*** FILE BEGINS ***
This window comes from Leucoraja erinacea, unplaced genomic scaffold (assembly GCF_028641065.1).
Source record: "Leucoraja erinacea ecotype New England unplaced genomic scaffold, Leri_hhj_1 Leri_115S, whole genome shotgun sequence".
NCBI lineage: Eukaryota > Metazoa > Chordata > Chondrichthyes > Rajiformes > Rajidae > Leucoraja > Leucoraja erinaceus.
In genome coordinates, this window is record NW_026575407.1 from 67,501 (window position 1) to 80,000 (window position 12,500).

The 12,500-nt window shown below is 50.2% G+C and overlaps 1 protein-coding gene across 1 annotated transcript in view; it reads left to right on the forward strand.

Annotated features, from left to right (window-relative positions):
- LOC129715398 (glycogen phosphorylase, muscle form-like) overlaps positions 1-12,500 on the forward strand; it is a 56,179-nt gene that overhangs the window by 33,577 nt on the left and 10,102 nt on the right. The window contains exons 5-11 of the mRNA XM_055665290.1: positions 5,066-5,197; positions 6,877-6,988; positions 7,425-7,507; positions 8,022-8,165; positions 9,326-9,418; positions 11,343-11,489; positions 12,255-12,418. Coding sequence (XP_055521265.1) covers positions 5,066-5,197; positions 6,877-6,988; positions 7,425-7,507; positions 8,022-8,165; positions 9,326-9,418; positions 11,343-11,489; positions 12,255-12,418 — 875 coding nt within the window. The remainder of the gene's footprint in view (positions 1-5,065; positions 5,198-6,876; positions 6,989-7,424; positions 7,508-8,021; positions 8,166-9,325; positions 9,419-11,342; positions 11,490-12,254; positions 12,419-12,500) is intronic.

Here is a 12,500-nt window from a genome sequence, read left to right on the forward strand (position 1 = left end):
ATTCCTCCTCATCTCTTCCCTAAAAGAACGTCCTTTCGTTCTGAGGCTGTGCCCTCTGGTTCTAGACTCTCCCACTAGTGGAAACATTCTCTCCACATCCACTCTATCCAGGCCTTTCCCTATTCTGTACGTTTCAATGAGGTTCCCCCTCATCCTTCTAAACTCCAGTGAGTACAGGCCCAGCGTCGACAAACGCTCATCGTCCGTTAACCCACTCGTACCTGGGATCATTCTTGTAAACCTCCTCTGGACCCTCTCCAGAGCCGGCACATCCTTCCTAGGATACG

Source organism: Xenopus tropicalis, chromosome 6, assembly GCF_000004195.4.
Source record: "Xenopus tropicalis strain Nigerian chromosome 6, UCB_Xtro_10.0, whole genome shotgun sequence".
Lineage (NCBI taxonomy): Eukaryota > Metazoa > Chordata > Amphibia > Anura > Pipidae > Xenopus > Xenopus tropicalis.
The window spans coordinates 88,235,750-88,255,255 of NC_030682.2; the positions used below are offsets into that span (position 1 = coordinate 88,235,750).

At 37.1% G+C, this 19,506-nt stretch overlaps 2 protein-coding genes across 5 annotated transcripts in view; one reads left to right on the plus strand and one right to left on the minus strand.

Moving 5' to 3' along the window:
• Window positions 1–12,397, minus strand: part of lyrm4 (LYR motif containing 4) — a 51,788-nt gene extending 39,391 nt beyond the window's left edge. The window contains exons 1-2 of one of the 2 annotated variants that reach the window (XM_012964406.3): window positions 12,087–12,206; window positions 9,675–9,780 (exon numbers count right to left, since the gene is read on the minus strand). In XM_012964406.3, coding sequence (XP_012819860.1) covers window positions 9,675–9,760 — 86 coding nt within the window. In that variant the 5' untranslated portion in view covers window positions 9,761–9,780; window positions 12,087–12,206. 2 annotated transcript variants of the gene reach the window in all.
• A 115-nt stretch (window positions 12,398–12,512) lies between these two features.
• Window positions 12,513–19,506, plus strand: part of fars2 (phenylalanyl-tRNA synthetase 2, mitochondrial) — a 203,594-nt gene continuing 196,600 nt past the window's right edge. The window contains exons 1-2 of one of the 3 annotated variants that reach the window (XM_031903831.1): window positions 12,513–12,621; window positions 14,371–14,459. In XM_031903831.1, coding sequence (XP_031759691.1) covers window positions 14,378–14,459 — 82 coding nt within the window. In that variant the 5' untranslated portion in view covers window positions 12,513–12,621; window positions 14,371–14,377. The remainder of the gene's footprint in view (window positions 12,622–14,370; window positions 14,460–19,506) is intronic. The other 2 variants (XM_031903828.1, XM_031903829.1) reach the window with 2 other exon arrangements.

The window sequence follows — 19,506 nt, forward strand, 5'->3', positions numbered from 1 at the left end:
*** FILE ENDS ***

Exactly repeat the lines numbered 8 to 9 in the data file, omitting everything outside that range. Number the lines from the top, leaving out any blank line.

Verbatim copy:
Here is a 12,500-nt window from a genome sequence, read left to right on the forward strand (position 1 = left end):
ATTCCTCCTCATCTCTTCCCTAAAAGAACGTCCTTTCGTTCTGAGGCTGTGCCCTCTGGTTCTAGACTCTCCCACTAGTGGAAACATTCTCTCCACATCCACTCTATCCAGGCCTTTCCCTATTCTGTACGTTTCAATGAGGTTCCCCCTCATCCTTCTAAACTCCAGTGAGTACAGGCCCAGCGTCGACAAACGCTCATCGTCCGTTAACCCACTCGTACCTGGGATCATTCTTGTAAACCTCCTCTGGACCCTCTCCAGAGCCGGCACATCCTTCCTAGGATACG